Looking back, I realize my education regarding fraternal clubs may have been incomplete.
The Shriners, Lions, Loyal Order of Moose, Rotarians, Independent Order of Oddfellows — each has a story fostered by concern for those less fortunate, with most dating to the 1800s.
At a time when philanthropy was in short supply except for churches, and the need was great for people to join together for the common good, benevolent hearts took note and service clubs began to form.
Nearly everything I knew about these organizations I could have recorded from a 27-minute rerun of the "Honeymooners." Ralph Kramden (Jackie Gleason) and Ed Norton (Art Carney) served (?) as devoted members of the International Order of Friendly Sons of the Raccoons — Brooklyn, NY, Bensonhurst Chapter.
Raccoon hats and military-style coats with giant epaulets gave them an official air of incongruity. Most of what they didn’t accomplish seemed to orbit around shared shenanigans made over-the-moon enjoyable by trying to exclude their fuming wives.
The theme echoed in the feature "Sons of the Desert," starring my favorite comedy duo, Stan Laurel and Oliver Hardy. The Boys, in high spirits, secretly motored off to their SOTD convention in Chicago. But that is another story, which had nothing to do with helping others and involved drinking a thermos full of what they thought was alcohol, but was actually cold tea, water-squirting boutonnieres and handshake buzzers. Clearly I had false information that could use clarification.
Recently I did some digging and discovered that we have service clubs in the valley whose members do not wear raccoon hats and epaulets (more’s the pity), but who actually dress like everyone else and perform admirable services within the community and abroad. Not only are women not shunned, they are encouraged to join. Ralph and Ed are rolling as I type.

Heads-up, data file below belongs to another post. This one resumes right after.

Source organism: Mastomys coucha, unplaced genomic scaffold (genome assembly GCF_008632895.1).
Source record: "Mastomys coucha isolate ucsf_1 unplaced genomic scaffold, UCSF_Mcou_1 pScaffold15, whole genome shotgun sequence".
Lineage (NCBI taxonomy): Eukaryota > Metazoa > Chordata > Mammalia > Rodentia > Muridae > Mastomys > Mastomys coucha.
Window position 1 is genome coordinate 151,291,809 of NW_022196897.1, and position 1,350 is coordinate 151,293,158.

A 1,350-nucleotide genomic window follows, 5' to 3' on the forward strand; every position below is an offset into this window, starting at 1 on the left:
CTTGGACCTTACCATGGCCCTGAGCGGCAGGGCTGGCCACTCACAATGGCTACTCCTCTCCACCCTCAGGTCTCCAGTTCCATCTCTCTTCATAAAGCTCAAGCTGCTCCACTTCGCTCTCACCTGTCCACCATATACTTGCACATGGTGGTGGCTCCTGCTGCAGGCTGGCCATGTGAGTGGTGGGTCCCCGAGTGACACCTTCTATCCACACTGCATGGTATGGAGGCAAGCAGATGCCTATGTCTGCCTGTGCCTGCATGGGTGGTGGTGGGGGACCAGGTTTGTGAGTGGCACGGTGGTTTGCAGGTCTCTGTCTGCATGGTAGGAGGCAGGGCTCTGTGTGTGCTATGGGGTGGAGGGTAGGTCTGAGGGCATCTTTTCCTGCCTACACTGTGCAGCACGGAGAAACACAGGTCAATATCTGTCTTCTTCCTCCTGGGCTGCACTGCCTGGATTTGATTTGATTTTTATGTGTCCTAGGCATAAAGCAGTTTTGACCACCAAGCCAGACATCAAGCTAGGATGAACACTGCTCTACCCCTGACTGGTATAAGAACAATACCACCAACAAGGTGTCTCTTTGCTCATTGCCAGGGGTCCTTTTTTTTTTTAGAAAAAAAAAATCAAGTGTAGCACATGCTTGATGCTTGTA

One such club is a global organization with chapters virtually everywhere — Rotary International, whose motto is “Service above self.” Members are made up of business and professional leaders representing a broad spectrum of vocations. Their goal is to build goodwill and peace throughout the world.
There are several chapters in Southern Oregon that meet weekly at the same time and location, usually over breakfast or lunch. Not only do they contribute generously of their time and raise money for worthwhile projects, but they do it within an atmosphere of camaraderie, like a family coming together.
The Bear Creek Valley chapter is just one example of local Rotarian huddles, of which my optometrist, Dr. Kurt Wilkening, is not just a member but the recipient of the 2016 Service Above Self award. One project their chapter promoted last spring involved free eye examinations and glasses for low-income residents of Phoenix. They even welcomed a Rotary friendship exchange team from Wales to help distribute glasses.
The Rotary Club of Ashland involves students with a hands-on gardening program, which teaches kids about growing produce for local food banks. Klamath County Rotary, as well as most chapters, gives scholarships to local students and takes part in an annual book giveaway to area first-graders.
So, if you decide to join efforts with a local Rotary group, you may not be able to say with Ralphy Boy that you opened the first clamshell at the annual Raccoon Clambake, or shoulder alongside Norton in lobbing the first water balloon from the convention hotel window, but you will enjoy a shared satisfaction knowing you were able to help shine a light in dark places.
— Peggy Dover is a freelance writer living in Eagle Point. Reach her at firstname.lastname@example.org.